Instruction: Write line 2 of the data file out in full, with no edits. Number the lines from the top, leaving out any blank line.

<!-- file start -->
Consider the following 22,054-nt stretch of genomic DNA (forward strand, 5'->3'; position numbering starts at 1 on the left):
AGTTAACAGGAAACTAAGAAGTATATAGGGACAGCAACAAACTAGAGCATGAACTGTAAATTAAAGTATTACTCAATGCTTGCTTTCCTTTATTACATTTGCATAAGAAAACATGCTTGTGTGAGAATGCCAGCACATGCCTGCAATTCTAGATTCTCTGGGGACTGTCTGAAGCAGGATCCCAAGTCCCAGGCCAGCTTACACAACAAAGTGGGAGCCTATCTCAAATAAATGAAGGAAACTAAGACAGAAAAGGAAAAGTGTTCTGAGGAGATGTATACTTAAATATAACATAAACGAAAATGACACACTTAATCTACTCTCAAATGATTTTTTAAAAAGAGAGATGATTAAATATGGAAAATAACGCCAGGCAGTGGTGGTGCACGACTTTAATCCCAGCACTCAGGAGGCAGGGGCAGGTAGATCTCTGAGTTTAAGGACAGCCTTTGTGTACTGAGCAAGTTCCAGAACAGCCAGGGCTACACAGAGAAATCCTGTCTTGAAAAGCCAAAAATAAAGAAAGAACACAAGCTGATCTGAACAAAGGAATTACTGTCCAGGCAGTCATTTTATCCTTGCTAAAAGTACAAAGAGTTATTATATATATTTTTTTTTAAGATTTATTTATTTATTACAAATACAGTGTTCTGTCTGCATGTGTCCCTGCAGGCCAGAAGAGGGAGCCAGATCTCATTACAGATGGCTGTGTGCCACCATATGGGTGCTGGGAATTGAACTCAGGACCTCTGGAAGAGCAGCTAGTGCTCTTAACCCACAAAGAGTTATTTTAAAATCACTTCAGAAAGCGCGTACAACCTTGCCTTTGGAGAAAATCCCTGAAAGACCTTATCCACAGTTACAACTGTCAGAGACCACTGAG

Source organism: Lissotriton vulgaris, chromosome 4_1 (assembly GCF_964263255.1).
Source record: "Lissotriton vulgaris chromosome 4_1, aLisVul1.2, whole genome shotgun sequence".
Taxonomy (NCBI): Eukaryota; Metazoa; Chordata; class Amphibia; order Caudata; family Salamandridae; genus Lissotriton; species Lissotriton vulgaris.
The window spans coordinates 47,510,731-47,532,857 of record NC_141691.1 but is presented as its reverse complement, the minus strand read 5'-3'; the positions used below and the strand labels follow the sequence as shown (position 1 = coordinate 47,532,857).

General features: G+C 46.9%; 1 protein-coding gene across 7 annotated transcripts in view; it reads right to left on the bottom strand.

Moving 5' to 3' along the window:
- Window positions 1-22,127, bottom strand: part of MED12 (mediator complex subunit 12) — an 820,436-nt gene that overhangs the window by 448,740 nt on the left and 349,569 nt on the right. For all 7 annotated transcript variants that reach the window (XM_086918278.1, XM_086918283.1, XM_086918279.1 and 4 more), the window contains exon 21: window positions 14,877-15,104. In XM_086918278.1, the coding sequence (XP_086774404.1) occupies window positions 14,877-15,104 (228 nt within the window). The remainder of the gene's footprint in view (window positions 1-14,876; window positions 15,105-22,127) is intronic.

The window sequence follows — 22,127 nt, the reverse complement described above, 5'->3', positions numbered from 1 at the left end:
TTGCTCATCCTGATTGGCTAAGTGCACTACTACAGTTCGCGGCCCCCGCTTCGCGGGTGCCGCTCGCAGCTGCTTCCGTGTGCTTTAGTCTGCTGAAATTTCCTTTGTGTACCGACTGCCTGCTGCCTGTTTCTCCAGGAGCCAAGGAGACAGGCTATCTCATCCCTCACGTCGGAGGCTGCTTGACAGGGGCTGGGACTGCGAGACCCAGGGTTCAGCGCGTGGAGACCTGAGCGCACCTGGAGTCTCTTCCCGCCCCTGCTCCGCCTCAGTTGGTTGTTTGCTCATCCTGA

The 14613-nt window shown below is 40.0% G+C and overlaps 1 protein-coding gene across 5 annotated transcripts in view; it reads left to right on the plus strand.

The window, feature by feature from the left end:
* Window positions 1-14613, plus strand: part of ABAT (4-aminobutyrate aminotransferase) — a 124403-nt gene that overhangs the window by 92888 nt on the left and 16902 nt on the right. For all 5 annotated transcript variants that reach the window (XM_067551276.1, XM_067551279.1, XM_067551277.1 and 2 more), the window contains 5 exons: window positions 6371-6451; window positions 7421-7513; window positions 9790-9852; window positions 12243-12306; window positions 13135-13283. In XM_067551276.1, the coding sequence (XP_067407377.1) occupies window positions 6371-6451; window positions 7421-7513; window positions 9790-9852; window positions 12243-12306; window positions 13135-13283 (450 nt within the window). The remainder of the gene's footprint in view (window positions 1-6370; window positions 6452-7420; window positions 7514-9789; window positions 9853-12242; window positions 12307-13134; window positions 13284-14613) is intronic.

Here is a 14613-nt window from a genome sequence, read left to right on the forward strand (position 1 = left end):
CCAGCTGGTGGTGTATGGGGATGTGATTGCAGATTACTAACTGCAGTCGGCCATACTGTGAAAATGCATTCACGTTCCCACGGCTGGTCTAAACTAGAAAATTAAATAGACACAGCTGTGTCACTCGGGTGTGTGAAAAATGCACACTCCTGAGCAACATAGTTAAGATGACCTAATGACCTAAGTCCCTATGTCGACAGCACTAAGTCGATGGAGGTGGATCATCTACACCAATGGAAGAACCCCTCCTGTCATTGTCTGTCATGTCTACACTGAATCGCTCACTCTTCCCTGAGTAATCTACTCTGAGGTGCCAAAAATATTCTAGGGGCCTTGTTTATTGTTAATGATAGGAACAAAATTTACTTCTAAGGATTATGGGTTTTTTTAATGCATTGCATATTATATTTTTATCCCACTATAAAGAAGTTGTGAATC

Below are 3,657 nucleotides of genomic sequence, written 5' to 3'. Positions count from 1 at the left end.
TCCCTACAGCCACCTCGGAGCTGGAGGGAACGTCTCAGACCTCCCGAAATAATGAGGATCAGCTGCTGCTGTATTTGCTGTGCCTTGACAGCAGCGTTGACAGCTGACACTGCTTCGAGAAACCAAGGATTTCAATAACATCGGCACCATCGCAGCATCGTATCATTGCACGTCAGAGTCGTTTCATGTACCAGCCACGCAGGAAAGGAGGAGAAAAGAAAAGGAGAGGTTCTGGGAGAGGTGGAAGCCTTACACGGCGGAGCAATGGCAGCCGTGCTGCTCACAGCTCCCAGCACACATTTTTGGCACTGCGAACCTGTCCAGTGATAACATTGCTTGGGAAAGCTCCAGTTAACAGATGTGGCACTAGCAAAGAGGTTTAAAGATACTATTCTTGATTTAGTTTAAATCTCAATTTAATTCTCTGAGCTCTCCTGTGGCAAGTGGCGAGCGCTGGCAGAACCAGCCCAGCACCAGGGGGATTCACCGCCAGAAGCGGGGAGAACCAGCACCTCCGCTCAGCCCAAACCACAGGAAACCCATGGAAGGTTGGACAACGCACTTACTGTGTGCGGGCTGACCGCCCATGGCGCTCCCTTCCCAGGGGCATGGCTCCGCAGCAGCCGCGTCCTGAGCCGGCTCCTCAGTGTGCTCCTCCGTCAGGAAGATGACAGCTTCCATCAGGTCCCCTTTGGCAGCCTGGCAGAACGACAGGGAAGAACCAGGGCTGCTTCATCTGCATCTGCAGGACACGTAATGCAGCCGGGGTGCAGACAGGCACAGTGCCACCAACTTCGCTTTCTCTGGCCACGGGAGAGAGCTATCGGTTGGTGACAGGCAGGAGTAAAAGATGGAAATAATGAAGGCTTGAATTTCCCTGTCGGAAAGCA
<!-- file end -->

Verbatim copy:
AGTTAACAGGAAACTAAGAAGTATATAGGGACAGCAACAAACTAGAGCATGAACTGTAAATTAAAGTATTACTCAATGCTTGCTTTCCTTTATTACATTTGCATAAGAAAACATGCTTGTGTGAGAATGCCAGCACATGCCTGCAATTCTAGATTCTCTGGGGACTGTCTGAAGCAGGATCCCAAGTCCCAGGCCAGCTTACACAACAAAGTGGGAGCCTATCTCAAATAAATGAAGGAAACTAAGACAGAAAAGGAAAAGTGTTCTGAGGAGATGTATACTTAAATATAACATAAACGAAAATGACACACTTAATCTACTCTCAAATGATTTTTTAAAAAGAGAGATGATTAAATATGGAAAATAACGCCAGGCAGTGGTGGTGCACGACTTTAATCCCAGCACTCAGGAGGCAGGGGCAGGTAGATCTCTGAGTTTAAGGACAGCCTTTGTGTACTGAGCAAGTTCCAGAACAGCCAGGGCTACACAGAGAAATCCTGTCTTGAAAAGCCAAAAATAAAGAAAGAACACAAGCTGATCTGAACAAAGGAATTACTGTCCAGGCAGTCATTTTATCCTTGCTAAAAGTACAAAGAGTTATTATATATATTTTTTTTTAAGATTTATTTATTTATTACAAATACAGTGTTCTGTCTGCATGTGTCCCTGCAGGCCAGAAGAGGGAGCCAGATCTCATTACAGATGGCTGTGTGCCACCATATGGGTGCTGGGAATTGAACTCAGGACCTCTGGAAGAGCAGCTAGTGCTCTTAACCCACAAAGAGTTATTTTAAAATCACTTCAGAAAGCGCGTACAACCTTGCCTTTGGAGAAAATCCCTGAAAGACCTTATCCACAGTTACAACTGTCAGAGACCACTGAG